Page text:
The state legislature then passed Lexie’s Law, a corporately-funded tax credit scholarship program to help fund private school scholarships for children with disabilities. Under this legislation, corporations and insurance companies may claim a tax-credit for donations to private charities that award scholarships to children who are eligible for these voucher programs. However, this program proved difficult to fund, which left parents and legislators looking for another way to offer parents more educational options. In 2011, Arizona lawmakers passed the nation’s first law establishing ESAs, called the Arizona Empowerment Scholarship Account program. The program was challenged in court, and in 2014 the Arizona Supreme Court ruled that ESAs were not in violation of the constitution.
There are currently ESA programs in 13 states (as of January 2024): Arizona, Arkansas, Florida, Indiana, Iowa, Mississippi, Montana, New Hampshire, North Carolina, South Carolina, Tennessee, Utah, and West Virginia.
As of 2022, 30,992 K-12 students in the U.S. were recipients of ESAs. Below is a general timeline of some of the development of critical ESA programs:
- The first state to enact an education savings account program
- For students with special needs and circumstances, such as foster children, children with parents on active military duty, and children living on Native American reservations.
- An attempt to expand the program to make all K-12 students eligible to apply for an ESA was defeated in a 2018 referendum
- Created for students with special needs
- Parents can use the funds to pay for a variety of educational services, including private school tuition, tutoring, online education, home education, curriculum, therapy, postsecondary educational institutions in Florida and other defined educational services
- Allows Mississippi students with special needs to receive a portion of their public funding in a government-authorized savings account with multiple uses
- Gives parents of students with special needs access to an Individualized Education Account (IEA)
- An IEA can be used for a variety of educational expenses, including private school tuition, private tutoring, learning therapies and more
- In May 2020, a county judge ruled the program was unconstitutional and that Tennessee had “improperly imposed the program” on Davidson and Shelby counties, home to Nashville and Memphis
- The nation’s first universal ESA program
- Allows parents to remove their children from their assigned public schools and access a portion or all of their children’s public education funding to pay for services like private school tuition, curriculum, learning therapies, tutoring, and more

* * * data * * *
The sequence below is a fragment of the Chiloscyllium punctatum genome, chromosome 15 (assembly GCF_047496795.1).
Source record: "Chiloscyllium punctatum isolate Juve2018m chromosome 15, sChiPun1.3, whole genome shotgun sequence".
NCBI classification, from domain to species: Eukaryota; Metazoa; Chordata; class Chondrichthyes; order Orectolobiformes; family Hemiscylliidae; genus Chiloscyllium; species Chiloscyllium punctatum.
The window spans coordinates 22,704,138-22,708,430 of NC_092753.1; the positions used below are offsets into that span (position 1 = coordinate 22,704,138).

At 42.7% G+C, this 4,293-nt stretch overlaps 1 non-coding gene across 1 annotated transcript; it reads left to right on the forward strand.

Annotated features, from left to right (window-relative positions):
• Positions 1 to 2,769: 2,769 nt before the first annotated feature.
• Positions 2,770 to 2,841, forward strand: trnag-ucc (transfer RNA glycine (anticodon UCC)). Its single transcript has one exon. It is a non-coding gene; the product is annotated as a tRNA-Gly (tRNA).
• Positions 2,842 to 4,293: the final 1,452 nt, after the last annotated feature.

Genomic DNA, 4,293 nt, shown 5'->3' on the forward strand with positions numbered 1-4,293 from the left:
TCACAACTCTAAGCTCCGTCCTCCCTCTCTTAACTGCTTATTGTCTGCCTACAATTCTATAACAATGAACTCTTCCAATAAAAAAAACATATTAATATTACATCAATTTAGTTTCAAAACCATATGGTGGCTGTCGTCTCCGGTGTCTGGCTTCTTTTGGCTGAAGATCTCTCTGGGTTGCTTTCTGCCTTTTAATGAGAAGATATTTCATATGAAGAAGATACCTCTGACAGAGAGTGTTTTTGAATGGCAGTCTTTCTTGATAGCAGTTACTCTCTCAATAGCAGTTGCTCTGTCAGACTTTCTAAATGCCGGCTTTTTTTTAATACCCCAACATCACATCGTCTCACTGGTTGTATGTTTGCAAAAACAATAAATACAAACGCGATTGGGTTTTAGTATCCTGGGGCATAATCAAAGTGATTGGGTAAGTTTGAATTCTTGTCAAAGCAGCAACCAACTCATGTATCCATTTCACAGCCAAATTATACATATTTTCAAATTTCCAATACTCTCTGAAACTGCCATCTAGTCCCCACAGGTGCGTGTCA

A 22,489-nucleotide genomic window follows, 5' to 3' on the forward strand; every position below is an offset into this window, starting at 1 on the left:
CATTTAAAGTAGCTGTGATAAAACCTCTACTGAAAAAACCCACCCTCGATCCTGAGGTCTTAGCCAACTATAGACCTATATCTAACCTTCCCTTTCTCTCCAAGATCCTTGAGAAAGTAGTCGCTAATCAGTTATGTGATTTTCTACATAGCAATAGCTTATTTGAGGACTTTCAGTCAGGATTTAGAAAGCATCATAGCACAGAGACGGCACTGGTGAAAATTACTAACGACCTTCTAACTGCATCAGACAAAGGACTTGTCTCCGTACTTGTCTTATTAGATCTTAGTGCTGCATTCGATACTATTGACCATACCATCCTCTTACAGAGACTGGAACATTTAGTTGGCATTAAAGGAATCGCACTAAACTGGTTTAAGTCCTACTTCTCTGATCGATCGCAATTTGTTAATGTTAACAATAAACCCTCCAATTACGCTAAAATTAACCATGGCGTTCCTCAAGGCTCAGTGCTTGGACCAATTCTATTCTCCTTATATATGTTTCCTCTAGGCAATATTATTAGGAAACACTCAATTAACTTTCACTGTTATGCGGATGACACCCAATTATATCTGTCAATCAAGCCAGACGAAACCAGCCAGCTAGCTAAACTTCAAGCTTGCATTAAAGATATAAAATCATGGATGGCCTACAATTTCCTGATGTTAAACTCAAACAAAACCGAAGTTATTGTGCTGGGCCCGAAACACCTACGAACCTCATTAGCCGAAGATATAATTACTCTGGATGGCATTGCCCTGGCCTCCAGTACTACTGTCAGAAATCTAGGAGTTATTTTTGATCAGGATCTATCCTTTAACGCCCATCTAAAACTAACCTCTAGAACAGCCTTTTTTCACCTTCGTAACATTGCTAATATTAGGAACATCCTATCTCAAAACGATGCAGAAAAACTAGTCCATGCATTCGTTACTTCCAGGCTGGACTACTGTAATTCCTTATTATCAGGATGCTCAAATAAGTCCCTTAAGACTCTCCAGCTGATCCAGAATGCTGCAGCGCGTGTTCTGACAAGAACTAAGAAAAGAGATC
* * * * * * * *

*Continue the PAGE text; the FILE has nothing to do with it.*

- In 2016 following two lawsuits, the Nevada Supreme Court upheld the ESA program but not its funding mechanism, meaning the state legislature must create a new funding legislation. In 2017, a standoff in the state legislature resulted in a funding bill dying and funding previously earmarked for the ESA being transferred back into the public education fund, with a portion allocated to a tax credit scholarship
- Enacted in 2017 to begin providing funding to students in the 2018–19 school year
- Serves some students with special needs and can be used in conjunction with the state’s two voucher programs
- Provides families funds to pay for a variety of educational services
- Arkansas: Signed the Arkansas LEARNS Act in March which created Education Freedom Accounts, providing $6,600 to eligible students to eligible expenses.
- Utah: Signed HB 215, Funding for Teacher Salaries and Optional Education Opportunities, in January. Among other things, this created the Utah Fits All Scholarship, which will allow students to receive $8,000 for approved educational expenses per year.
- Iowa: Signed into law in January 2023, The Students First Act, provides roughly $7,500 for approved educational expenses.
- Montana: Signed House Bill 393 in May 2023 creating the Special Needs Equal Opportunity Education Savings Account Program.
- South Carolina: Signed the Education Scholarship Trust Fund Act into law in May. This program provides up to $6,000 for low-income households approved educational expenses
How ESAs Work
Each state has its own set of guidelines to determine which students are eligible for ESAs and how much funding students receive. Similarly, each jurisdiction has its own way of administering the program, including determining which services are eligible to be purchased with ESA funds and whether the state or a third-party company will administer the program. However, the programs generally operate in a similar manner.